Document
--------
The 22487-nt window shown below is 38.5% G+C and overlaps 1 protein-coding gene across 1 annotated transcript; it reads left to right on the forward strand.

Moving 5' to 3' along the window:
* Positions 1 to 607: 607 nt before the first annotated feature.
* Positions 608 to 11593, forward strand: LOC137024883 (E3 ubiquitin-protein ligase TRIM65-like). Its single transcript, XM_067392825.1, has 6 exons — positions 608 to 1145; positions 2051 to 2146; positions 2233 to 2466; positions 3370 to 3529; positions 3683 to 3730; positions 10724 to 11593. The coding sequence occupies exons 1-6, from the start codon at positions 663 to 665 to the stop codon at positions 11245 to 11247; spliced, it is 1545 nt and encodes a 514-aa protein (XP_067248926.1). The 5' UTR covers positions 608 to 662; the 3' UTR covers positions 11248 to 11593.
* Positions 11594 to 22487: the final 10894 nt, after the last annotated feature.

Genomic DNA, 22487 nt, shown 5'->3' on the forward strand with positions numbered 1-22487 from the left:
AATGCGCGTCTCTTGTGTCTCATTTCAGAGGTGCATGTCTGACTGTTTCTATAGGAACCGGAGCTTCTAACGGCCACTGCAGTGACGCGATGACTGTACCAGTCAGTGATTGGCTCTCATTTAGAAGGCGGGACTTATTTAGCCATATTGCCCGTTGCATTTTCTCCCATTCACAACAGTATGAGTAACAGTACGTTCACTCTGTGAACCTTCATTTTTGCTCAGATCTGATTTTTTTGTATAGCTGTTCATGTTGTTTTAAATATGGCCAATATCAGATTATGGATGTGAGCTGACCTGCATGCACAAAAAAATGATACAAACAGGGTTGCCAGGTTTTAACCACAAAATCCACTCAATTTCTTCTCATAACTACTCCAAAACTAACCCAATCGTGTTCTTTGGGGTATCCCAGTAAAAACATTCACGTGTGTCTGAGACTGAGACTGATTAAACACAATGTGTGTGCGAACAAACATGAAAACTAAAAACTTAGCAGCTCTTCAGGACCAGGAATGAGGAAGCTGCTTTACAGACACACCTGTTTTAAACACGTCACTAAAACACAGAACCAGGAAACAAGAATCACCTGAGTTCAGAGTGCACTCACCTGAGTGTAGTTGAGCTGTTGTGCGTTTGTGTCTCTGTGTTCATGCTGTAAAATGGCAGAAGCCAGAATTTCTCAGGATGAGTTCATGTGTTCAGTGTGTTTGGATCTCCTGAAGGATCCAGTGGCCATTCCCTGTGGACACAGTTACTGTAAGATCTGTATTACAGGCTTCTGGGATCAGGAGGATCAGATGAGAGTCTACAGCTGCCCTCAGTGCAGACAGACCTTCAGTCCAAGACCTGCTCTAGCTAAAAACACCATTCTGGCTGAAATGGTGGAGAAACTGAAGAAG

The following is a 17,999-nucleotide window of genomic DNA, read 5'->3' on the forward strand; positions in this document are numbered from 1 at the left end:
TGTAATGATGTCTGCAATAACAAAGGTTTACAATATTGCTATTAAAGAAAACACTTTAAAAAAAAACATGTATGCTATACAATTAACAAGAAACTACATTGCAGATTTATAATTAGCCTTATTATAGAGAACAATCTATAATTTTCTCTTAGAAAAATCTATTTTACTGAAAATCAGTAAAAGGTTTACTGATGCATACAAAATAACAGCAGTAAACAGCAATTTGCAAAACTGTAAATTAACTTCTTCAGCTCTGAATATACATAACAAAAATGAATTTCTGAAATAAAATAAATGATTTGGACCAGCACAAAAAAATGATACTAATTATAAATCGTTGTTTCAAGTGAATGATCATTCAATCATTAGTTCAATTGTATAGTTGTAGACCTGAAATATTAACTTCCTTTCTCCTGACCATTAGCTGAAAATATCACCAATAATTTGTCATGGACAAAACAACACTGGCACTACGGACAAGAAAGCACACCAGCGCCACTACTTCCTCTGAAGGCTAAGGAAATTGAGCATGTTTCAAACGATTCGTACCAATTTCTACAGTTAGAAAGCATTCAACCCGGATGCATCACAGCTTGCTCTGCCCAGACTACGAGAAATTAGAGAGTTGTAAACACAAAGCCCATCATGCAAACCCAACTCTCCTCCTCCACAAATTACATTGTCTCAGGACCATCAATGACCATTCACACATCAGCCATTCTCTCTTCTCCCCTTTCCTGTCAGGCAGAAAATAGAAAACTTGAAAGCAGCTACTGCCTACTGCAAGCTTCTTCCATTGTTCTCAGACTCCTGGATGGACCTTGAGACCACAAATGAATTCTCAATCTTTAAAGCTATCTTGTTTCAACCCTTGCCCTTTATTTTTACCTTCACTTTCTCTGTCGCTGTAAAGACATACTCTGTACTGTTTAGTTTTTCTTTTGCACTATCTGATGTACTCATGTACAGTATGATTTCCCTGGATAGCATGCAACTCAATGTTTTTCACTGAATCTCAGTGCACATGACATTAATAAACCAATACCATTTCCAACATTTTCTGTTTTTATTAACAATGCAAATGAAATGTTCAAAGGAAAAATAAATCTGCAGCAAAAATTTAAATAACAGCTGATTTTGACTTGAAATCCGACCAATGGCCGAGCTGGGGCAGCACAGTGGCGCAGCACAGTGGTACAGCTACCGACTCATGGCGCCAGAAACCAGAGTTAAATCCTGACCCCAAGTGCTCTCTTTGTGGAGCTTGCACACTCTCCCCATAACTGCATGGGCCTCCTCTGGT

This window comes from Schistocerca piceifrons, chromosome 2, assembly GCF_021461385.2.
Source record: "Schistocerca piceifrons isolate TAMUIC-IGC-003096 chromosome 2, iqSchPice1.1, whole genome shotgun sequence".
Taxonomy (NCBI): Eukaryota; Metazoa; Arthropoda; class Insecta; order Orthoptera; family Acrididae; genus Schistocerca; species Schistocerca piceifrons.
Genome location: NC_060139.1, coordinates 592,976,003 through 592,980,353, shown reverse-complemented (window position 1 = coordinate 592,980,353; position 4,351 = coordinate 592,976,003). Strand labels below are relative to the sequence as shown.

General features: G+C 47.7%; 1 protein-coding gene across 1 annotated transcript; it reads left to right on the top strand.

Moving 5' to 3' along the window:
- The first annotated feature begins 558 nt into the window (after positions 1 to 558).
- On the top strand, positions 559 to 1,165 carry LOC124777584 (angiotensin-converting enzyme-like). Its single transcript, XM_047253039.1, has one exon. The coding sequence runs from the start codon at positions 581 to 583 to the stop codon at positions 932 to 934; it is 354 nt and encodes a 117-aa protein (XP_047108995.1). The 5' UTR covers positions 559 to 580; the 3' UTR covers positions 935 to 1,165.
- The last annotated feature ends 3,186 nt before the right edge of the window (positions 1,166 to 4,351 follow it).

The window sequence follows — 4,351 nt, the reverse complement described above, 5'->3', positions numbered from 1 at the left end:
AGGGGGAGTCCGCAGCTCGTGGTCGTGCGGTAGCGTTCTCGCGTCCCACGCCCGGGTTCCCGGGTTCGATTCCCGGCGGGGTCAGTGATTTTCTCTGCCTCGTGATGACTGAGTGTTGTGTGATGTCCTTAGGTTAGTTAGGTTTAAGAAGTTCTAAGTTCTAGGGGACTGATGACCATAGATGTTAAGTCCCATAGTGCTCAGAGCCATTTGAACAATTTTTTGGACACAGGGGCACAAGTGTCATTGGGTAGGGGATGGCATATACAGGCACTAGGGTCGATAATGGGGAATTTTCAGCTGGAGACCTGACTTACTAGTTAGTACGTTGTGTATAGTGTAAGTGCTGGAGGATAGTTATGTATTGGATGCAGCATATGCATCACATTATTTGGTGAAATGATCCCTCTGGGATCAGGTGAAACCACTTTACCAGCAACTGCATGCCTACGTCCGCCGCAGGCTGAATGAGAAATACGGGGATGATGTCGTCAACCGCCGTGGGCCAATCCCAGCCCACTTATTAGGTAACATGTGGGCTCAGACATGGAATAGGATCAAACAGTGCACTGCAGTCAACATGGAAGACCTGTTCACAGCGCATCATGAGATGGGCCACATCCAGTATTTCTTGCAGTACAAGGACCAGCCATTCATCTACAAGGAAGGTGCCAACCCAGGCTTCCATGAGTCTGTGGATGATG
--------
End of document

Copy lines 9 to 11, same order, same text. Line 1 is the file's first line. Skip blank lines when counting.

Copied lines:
TGTAATGATGTCTGCAATAACAAAGGTTTACAATATTGCTATTAAAGAAAACACTTTAAAAAAAAACATGTATGCTATACAATTAACAAGAAACTACATTGCAGATTTATAATTAGCCTTATTATAGAGAACAATCTATAATTTTCTCTTAGAAAAATCTATTTTACTGAAAATCAGTAAAAGGTTTACTGATGCATACAAAATAACAGCAGTAAACAGCAATTTGCAAAACTGTAAATTAACTTCTTCAGCTCTGAATATACATAACAAAAATGAATTTCTGAAATAAAATAAATGATTTGGACCAGCACAAAAAAATGATACTAATTATAAATCGTTGTTTCAAGTGAATGATCATTCAATCATTAGTTCAATTGTATAGTTGTAGACCTGAAATATTAACTTCCTTTCTCCTGACCATTAGCTGAAAATATCACCAATAATTTGTCATGGACAAAACAACACTGGCACTACGGACAAGAAAGCACACCAGCGCCACTACTTCCTCTGAAGGCTAAGGAAATTGAGCATGTTTCAAACGATTCGTACCAATTTCTACAGTTAGAAAGCATTCAACCCGGATGCATCACAGCTTGCTCTGCCCAGACTACGAGAAATTAGAGAGTTGTAAACACAAAGCCCATCATGCAAACCCAACTCTCCTCCTCCACAAATTACATTGTCTCAGGACCATCAATGACCATTCACACATCAGCCATTCTCTCTTCTCCCCTTTCCTGTCAGGCAGAAAATAGAAAACTTGAAAGCAGCTACTGCCTACTGCAAGCTTCTTCCATTGTTCTCAGACTCCTGGATGGACCTTGAGACCACAAATGAATTCTCAATCTTTAAAGCTATCTTGTTTCAACCCTTGCCCTTTATTTTTACCTTCACTTTCTCTGTCGCTGTAAAGACATACTCTGTACTGTTTAGTTTTTCTTTTGCACTATCTGATGTACTCATGTACAGTATGATTTCCCTGGATAGCATGCAACTCAATGTTTTTCACTGAATCTCAGTGCACATGACATTAATAAACCAATACCATTTCCAACATTTTCTGTTTTTATTAACAATGCAAATGAAATGTTCAAAGGAAAAATAAATCTGCAGCAAAAATTTAAATAACAGCTGATTTTGACTTGAAATCCGACCAATGGCCGAGCTGGGGCAGCACAGTGGCGCAGCACAGTGGTACAGCTACCGACTCATGGCGCCAGAAACCAGAGTTAAATCCTGACCCCAAGTGCTCTCTTTGTGGAGCTTGCACACTCTCCCCATAACTGCATGGGCCTCCTCTGGT

This window comes from Schistocerca piceifrons, chromosome 2, assembly GCF_021461385.2.
Source record: "Schistocerca piceifrons isolate TAMUIC-IGC-003096 chromosome 2, iqSchPice1.1, whole genome shotgun sequence".